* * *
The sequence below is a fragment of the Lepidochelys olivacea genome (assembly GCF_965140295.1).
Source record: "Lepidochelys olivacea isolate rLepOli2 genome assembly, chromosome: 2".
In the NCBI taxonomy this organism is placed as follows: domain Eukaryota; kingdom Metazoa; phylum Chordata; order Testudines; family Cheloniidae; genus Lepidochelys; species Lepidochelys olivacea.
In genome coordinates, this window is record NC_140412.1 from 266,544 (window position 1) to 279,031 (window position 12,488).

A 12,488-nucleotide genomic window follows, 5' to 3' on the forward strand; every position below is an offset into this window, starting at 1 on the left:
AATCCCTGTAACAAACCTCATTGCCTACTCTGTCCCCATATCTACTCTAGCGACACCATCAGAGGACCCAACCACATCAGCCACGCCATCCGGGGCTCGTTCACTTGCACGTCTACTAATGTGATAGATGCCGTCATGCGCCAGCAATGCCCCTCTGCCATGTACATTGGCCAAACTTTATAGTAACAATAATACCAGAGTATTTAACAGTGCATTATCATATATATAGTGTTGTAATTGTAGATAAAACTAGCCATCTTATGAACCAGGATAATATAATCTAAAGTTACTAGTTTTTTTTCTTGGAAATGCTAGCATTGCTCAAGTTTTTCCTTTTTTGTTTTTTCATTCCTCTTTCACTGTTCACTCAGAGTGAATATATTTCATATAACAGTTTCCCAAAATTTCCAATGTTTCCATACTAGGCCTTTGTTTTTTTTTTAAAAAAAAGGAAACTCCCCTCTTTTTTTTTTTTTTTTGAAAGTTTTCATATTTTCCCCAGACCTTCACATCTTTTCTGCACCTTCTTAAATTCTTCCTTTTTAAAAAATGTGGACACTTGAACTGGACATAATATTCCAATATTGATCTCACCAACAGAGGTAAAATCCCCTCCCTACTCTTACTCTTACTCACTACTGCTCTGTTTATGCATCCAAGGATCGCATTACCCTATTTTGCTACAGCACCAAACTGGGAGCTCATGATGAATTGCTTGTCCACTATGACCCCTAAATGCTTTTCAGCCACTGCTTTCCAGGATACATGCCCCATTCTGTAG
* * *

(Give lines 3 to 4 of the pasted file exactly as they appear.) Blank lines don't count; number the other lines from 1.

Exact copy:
In the NCBI taxonomy this organism is placed as follows: domain Eukaryota; kingdom Metazoa; phylum Chordata; order Testudines; family Cheloniidae; genus Lepidochelys; species Lepidochelys olivacea.
In genome coordinates, this window is record NC_140412.1 from 266,544 (window position 1) to 279,031 (window position 12,488).